The presence of Lewis Carroll’s photographic work brings into view the diverse array of literary and scientific figures that played a part in photography’s rising status. The exhibition also functions as a who’s who of the Victorian era, with portraits of prominent figures such as Charles Darwin, Alfred Lord Tennyson and Dante Gabriel Rossetti. A notable figure amongst Carroll’s portraits is the famous Alice Liddell, the inspiration for the Alice in Wonderland books. Alice’s small, pert features and commanded expression suggest wisdom beyond her years and reveal the photographer’s delight in being able to capture the fleeting state of childhood so poignantly through the lens.

Photographic Study (Clementina Maude) by Clementina Hawarden, early 1860s (c) The Metropolitan Museum of Art, New York

In contrast to the domestic portraiture, Oscar Rejlander’s work such as The Two Ways of Life (1857) depicts his ambition for photography at the time. This single image combined a montage of thirty-two separate photographs to create a moralistic scene. The intricate detail and range of characters display his attempt to rival historical and biblical painting.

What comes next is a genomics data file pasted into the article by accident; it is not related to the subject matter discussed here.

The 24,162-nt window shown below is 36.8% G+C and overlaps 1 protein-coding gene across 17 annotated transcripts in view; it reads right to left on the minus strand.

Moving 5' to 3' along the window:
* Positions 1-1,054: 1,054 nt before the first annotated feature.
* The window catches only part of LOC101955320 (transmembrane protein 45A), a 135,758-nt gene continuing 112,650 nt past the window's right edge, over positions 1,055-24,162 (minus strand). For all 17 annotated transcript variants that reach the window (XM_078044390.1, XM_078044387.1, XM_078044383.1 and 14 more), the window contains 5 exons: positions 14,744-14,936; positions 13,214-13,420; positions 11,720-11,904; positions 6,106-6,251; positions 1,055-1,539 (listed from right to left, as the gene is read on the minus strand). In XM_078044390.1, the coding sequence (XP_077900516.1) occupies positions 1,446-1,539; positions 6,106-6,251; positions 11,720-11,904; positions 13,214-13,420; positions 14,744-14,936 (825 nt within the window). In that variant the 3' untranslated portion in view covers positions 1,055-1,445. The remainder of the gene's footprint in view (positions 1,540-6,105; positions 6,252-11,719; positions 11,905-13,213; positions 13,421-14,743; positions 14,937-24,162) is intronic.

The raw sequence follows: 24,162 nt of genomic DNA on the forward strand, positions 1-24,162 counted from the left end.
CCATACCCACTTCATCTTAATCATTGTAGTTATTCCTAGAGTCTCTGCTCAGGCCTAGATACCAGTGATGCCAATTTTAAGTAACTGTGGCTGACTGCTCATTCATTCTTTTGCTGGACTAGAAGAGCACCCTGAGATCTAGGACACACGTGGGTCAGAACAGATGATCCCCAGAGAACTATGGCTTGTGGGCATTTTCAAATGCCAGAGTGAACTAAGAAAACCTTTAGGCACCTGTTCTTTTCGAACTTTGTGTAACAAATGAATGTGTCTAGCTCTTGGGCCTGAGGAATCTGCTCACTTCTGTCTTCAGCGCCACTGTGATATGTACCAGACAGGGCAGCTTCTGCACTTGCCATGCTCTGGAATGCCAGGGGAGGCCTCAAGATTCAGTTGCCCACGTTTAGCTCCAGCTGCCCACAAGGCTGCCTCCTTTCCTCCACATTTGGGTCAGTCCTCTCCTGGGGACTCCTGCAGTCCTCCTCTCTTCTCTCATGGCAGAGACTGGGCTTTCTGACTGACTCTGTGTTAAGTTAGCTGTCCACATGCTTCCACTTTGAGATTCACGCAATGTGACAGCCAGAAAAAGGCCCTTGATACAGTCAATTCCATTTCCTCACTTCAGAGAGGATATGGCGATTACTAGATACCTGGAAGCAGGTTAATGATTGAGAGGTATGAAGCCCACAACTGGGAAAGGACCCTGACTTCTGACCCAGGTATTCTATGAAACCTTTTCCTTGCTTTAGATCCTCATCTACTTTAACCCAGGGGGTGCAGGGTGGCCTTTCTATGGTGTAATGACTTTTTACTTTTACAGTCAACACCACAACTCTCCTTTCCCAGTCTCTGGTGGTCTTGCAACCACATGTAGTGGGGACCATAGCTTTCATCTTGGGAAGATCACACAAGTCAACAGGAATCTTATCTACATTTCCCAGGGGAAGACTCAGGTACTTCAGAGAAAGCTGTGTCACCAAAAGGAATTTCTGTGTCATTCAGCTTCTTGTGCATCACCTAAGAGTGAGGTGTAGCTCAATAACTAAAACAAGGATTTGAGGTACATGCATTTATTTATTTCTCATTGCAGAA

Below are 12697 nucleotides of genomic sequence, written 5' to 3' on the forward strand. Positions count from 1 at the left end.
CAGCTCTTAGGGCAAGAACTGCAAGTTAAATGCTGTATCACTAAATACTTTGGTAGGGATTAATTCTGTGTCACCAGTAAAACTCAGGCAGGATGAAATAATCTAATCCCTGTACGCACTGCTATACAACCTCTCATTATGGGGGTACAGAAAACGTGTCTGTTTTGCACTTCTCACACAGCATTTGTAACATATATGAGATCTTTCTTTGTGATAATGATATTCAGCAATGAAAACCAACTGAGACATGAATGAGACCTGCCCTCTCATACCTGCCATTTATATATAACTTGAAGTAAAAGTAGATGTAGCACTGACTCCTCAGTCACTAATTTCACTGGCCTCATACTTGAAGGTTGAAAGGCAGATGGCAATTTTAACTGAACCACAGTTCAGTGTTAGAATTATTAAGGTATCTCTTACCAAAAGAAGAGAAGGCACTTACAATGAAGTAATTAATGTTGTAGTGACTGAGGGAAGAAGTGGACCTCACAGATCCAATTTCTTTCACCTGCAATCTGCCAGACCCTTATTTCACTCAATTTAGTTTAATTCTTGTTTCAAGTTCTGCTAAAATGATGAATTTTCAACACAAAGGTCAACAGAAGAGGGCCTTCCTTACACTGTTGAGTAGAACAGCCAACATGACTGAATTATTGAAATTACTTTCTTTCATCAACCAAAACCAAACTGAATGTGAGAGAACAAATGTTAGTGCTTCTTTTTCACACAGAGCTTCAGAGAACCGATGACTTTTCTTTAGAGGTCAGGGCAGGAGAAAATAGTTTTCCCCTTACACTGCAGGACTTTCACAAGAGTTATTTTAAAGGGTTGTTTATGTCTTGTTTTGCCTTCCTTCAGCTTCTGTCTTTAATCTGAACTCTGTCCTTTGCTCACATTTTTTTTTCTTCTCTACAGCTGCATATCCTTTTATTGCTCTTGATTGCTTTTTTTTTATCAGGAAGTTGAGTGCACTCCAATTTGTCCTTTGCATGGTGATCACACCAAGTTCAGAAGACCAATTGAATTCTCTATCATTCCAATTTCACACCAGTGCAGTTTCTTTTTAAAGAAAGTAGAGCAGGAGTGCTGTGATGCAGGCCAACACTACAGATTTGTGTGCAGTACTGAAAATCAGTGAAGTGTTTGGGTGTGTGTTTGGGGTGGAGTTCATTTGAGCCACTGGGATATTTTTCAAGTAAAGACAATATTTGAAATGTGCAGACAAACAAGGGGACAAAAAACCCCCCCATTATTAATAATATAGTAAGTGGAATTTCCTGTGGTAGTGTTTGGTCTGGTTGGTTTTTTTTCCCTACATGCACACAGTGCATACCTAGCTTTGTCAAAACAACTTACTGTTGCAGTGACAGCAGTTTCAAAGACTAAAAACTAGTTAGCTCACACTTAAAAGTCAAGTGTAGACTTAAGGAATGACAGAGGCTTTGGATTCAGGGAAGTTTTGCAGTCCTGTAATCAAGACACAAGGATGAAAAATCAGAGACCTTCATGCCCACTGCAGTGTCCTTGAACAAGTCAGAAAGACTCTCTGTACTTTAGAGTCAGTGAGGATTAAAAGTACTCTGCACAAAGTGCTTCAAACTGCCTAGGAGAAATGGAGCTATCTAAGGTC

In correlation with its subject, the exhibition space is divided into album-like sections. The aesthetic is clean and bright, and classical music plays soothingly in the background, adding a feeling of evocative reverie as you enter. Interactive displays and microscopic glasses allow the viewer to get a closer look at the works, whilst informative videos highlight the labour and the finely nuanced processes that lay behind creating a successful print.
Although the surreal, two-tone photographs may at first seem widely out of place in todays vibrant, technologically sophisticated society, when you step away from the bustling Trafalgar Square, and enter the cool, serene atmosphere of the exhibition, you can really appreciate the beauty in the simplicity and feeling of these works. For they capture a moment in time, so far away, and at the same time so seemingly close, as the viewer becomes immersed into the stories and lives of the enigmatic sitters.